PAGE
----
Macs and Ovens

My oven is giving me grief. I set it 75º lower than the temperature I want and it’s 25º higher than I want! How on earth am I supposed to have any success making macarons with an oven that’s even more finicky than the macarons I’m trying to bake??

Oven aside, I decided to give macarons another try this weekend. This time, I’m making Pistachio Macarons with Pistachio Cream Filling, another recipe I found through Pinterest. For the first time since starting on this adventure, I’m not using the basic recipe I’ve been using so far. This time, I’m following the recipe for the Pistachio Macarons exactly as written. As of right now, as I’m writing, they’ve been in the oven for a few minutes (5 or so) and already have feet! I mentioned in my last post that I was going to follow the advice of numerous bloggers and place another baking sheet on the lower rack of my oven because, in addition to not being able to control the heat, this oven also bakes unevenly.


Two sheets, ready to bake… for a total of 26 completed macarons


You can see that they’ve dried somewhat and are ready for baking.


Feet… we have feet! (I tried to adjust the colour… unsuccessfully. In reality, they’re a lovely pale shade of green.

All that’s left to do now is to make the Pistachio Cream filling. Silly me, I thought about taking butter out of the freezer last night but totally forgot by the time bedtime came around. I now have to wait for the butter to soften enough that I can cut off what I need. They may not be filled until later today (I don’t think that’s an issue). Early this afternoon, we’ll be going to my daughter’s to help supervise my grandson’s eighth birthday party. The filling likely won’t be made until after we’re back… possibly even tomorrow.

… and a couple of hours later, the Pistachio Macarons are cooling their heels in the fridge.


I decided to roll them in crushed pistachios for that little extra pop of pistachio flavour (colour’s still off).

I did make the filling; I found a way of hurrying the butter along. That is a seriously delicious filling! It isn’t overly sweet, which makes me happy. I’m really not excited about tooth achingly sweet things.

From what I’ve seen so far (haven’t tasted a completed macaron yet), they look amazing but I think I have a bit of hollowness again. As John said, though, considering the oven I’m working with, they are what they are. With a better oven, I know I’d have better results. Incidentally, placing the extra baking sheet on the bottom rack of the oven did seem to make a difference. The feet throughout the entire batch are pretty much the same, a first.

Will I make these again? Oh yeah! Having tasted each of the components, I can’t wait to try the whole.



Macarons – Round Two Critique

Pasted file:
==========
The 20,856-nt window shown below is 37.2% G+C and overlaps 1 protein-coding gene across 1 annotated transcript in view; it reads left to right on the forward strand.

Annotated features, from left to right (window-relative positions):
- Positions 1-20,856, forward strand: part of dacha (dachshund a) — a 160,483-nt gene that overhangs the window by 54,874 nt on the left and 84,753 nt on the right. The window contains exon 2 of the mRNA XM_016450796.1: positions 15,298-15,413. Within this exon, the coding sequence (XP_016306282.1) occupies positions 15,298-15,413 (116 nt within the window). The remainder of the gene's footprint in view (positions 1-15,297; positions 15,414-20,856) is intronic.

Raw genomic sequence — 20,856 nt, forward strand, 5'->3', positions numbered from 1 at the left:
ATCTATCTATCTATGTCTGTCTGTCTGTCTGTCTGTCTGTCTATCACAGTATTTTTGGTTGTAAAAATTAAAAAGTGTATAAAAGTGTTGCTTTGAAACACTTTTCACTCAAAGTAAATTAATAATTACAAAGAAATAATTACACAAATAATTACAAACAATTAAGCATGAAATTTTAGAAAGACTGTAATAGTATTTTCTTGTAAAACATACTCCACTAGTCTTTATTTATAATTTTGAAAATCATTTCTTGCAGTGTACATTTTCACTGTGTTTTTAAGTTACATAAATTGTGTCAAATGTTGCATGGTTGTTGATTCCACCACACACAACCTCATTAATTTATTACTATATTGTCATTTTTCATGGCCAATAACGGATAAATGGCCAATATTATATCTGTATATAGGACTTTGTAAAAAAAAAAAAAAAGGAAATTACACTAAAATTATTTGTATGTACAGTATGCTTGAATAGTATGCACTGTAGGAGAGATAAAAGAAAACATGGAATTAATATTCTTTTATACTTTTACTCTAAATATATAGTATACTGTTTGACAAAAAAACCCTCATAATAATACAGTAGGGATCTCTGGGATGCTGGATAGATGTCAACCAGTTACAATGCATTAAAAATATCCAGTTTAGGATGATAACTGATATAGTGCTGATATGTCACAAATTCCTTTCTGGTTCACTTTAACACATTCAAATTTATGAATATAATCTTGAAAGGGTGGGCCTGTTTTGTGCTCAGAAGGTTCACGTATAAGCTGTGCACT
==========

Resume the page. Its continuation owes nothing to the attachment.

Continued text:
Ok, I’m being hard on myself. This is, however, a journey of learning. If I’m not critical of myself, how else will I learn?


What I made yesterday were very basic macarons. I want to get them right before I start playing with colours and filling flavours. They’re getting better. However, they’re hollow. I realized that almost immediately upon taking them out of the oven.


There are things I definitely did right. The texture is great. The flavour is amazing. They’re just…. hollow. That said, the macaron on the right, the one with the cocoa and chocolate ganache, is better than the macaron on the left, apart from being slightly underbaked. What’s the difference? Well, the one on the right is from the first batch of macarons baked. The oven was a touch hotter than subsequent batches. Lesson learned: set the oven at a touch higher than 250ºF. The oven needs to be closer to 325º than 300º (don’t forget – my oven runs about 50º hotter than indicated).

Here’s what Natalie, over at Love and Macarons writes:

To get rid of hollows aside from the batter making, you need to make sure your oven is the right temperature. Raising up the temperature a little higher than 300 (my recipe) if your oven thermometer says it is not actually 300 will help. I bake on the middle-high rack, since my heat is mostly from the top. I use a convection oven as well. You also need to bake them a little longer, like 13 minutes. This will prevent hollows and ensure a stable inside. However, the trade off is that you will have crispier macarons than normal. If you have a high-moisture filling, it will disappear with a day or two of maturation. If you have a low-moisture filling like buttercream, you can additionally brush the bottoms of the macarons with milk or whatever will go with your flavor, like jam or coffee. This will help maturation proceed faster, and your once-cripsy macarons will turn into fluffy, soft, chewy confections.